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Population bottleneck

Index Population bottleneck

A population bottleneck or genetic bottleneck is a sharp reduction in the size of a population due to environmental events (such as earthquakes, floods, fires, disease, or droughts) or human activities (such as genocide). [1]

79 relations: Alcedo Volcano, Allele, American bison, Americas, Australopithecine, Baby boom, Before Present, Cambridge University Press, Cat, Cheetah, Chimpanzee, Climate change, Coalescent theory, Conservation biology, Dog, Dog breeding, Effective population size, European bison, Extinction, Fitness (biology), Fixation (population genetics), Founder effect, Galápagos Islands, Galápagos tortoise, Gene pool, Genetic diversity, Genetic drift, Genetic load, Genocide, Genome, Giant panda, Golden hamster, Golden snub-nosed monkey, Gorilla, Gray wolf, Greater prairie chicken, Habitat destruction, Homo erectus, Homogeneity and heterogeneity, Human, Human Y-chromosome DNA haplogroup, Illinois, Inbreeding, Inbreeding depression, Indigenous peoples of the Americas, Invasive species, Mauna Kea silversword, Minimum viable population, Mitochondrial DNA, Mutation, ..., Natural selection, North America, Northern elephant seal, Nuclear gene, Offspring, Orangutan, Papilio homerus, Persian cat, Pest control, Popular sire effect, Population, Population growth, Prairie, Pug, Rhesus macaque, River Out of Eden, Selective breeding, Settlement of the Americas, Sexual reproduction, Small population size, Speciation, Sub-Saharan Africa, Supervolcano, Syria, The Ancestor's Tale, Tiger, Toba catastrophe theory, Upper Paleolithic, Wollemia. Expand index (29 more) »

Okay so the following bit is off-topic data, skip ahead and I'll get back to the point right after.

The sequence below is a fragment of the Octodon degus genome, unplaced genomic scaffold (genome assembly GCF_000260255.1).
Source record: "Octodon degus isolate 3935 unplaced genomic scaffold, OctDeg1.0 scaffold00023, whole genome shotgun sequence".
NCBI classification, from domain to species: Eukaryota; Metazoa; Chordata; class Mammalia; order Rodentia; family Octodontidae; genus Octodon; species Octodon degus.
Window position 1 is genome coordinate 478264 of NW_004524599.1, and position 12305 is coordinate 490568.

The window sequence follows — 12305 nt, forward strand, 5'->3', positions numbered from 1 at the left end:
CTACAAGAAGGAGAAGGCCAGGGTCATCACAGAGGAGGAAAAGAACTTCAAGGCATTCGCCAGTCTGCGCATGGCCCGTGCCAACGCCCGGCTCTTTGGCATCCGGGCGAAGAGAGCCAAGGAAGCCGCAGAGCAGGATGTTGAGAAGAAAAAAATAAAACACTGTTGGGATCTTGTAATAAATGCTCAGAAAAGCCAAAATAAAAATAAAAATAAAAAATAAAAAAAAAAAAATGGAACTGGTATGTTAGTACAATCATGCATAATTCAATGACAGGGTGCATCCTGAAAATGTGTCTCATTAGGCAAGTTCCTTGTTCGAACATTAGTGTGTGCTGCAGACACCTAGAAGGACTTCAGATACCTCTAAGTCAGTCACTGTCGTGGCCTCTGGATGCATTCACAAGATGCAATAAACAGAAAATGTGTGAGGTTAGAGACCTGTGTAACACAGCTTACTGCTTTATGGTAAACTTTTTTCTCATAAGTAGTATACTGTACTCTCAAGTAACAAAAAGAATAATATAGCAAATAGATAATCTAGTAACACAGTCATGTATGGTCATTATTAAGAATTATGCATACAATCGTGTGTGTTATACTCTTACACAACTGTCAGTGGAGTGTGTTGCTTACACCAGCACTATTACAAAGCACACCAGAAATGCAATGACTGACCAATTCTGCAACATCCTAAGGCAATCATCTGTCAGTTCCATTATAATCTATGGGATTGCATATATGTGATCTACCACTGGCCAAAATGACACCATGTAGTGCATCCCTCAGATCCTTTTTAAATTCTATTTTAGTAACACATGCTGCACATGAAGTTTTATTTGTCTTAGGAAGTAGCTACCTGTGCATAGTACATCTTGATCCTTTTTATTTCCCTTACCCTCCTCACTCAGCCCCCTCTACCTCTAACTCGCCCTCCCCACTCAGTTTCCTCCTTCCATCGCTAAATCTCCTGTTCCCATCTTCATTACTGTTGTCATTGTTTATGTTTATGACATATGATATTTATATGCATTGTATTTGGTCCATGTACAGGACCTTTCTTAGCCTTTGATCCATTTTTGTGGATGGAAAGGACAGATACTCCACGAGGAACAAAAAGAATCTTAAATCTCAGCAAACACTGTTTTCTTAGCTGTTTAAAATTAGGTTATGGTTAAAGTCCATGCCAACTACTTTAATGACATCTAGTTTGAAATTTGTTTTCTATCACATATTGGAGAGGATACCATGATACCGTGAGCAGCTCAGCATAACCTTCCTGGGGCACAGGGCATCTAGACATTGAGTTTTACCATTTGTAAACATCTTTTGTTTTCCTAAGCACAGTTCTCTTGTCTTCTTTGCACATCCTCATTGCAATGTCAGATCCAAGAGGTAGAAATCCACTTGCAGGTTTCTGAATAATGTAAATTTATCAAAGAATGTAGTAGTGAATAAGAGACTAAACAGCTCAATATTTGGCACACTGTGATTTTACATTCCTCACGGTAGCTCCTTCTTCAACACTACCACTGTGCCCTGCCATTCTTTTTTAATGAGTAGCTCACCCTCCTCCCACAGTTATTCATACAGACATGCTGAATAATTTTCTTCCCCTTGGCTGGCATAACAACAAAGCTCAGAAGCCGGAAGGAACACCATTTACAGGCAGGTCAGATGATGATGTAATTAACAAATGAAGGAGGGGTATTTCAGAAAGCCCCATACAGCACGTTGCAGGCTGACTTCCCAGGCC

Alcedo Volcano

Alcedo Volcano is one of the six coalescing shield volcanoes that make up Isabela Island in the Galapagos.

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Allele

An allele is a variant form of a given gene.

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American bison

The American bison or simply bison (Bison bison), also commonly known as the American buffalo or simply buffalo, is a North American species of bison that once roamed the grasslands of North America in massive herds.

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Americas

The Americas (also collectively called America)"America." The Oxford Companion to the English Language.

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Australopithecine

Australopithecines are generally all species in the related Australopithecus and Paranthropus genera, and it typically includes Kenyanthropus, Ardipithecus, and Praeanthropus.

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Baby boom

A baby boom is a period marked by a significant increase of birth rate.

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Before Present

Before Present (BP) years is a time scale used mainly in geology and other scientific disciplines to specify when events occurred in the past.

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Cambridge University Press

Cambridge University Press (CUP) is the publishing business of the University of Cambridge.

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Cat

The domestic cat (Felis silvestris catus or Felis catus) is a small, typically furry, carnivorous mammal.